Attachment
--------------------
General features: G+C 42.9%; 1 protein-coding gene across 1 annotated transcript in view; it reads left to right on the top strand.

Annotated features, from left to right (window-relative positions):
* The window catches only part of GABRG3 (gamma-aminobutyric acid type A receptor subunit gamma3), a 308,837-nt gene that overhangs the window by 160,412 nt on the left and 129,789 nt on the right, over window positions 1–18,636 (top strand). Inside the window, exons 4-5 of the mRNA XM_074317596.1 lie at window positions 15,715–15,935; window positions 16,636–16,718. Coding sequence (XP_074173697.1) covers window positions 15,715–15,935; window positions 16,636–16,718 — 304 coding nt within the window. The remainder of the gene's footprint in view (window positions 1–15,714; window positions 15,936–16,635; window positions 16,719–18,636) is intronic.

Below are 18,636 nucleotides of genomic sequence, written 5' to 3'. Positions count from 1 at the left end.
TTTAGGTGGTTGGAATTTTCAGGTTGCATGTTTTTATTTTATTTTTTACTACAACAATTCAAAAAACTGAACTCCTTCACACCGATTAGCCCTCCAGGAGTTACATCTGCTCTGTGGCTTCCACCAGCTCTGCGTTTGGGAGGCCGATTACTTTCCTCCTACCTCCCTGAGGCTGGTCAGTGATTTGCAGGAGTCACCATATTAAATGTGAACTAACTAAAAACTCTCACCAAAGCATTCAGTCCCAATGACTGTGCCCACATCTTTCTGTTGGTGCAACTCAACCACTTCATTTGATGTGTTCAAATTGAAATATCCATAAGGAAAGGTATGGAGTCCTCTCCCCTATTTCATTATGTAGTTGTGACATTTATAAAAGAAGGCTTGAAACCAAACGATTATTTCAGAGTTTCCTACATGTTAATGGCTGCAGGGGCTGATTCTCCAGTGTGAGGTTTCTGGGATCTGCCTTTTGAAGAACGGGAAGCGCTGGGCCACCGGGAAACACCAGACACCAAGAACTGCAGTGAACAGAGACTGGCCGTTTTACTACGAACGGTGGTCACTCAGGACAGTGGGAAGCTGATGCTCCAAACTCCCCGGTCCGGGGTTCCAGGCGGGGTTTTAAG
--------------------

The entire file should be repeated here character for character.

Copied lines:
General features: G+C 42.9%; 1 protein-coding gene across 1 annotated transcript in view; it reads left to right on the top strand.

Annotated features, from left to right (window-relative positions):
* The window catches only part of GABRG3 (gamma-aminobutyric acid type A receptor subunit gamma3), a 308,837-nt gene that overhangs the window by 160,412 nt on the left and 129,789 nt on the right, over window positions 1–18,636 (top strand). Inside the window, exons 4-5 of the mRNA XM_074317596.1 lie at window positions 15,715–15,935; window positions 16,636–16,718. Coding sequence (XP_074173697.1) covers window positions 15,715–15,935; window positions 16,636–16,718 — 304 coding nt within the window. The remainder of the gene's footprint in view (window positions 1–15,714; window positions 15,936–16,635; window positions 16,719–18,636) is intronic.

Below are 18,636 nucleotides of genomic sequence, written 5' to 3'. Positions count from 1 at the left end.
TTTAGGTGGTTGGAATTTTCAGGTTGCATGTTTTTATTTTATTTTTTACTACAACAATTCAAAAAACTGAACTCCTTCACACCGATTAGCCCTCCAGGAGTTACATCTGCTCTGTGGCTTCCACCAGCTCTGCGTTTGGGAGGCCGATTACTTTCCTCCTACCTCCCTGAGGCTGGTCAGTGATTTGCAGGAGTCACCATATTAAATGTGAACTAACTAAAAACTCTCACCAAAGCATTCAGTCCCAATGACTGTGCCCACATCTTTCTGTTGGTGCAACTCAACCACTTCATTTGATGTGTTCAAATTGAAATATCCATAAGGAAAGGTATGGAGTCCTCTCCCCTATTTCATTATGTAGTTGTGACATTTATAAAAGAAGGCTTGAAACCAAACGATTATTTCAGAGTTTCCTACATGTTAATGGCTGCAGGGGCTGATTCTCCAGTGTGAGGTTTCTGGGATCTGCCTTTTGAAGAACGGGAAGCGCTGGGCCACCGGGAAACACCAGACACCAAGAACTGCAGTGAACAGAGACTGGCCGTTTTACTACGAACGGTGGTCACTCAGGACAGTGGGAAGCTGATGCTCCAAACTCCCCGGTCCGGGGTTCCAGGCGGGGTTTTAAG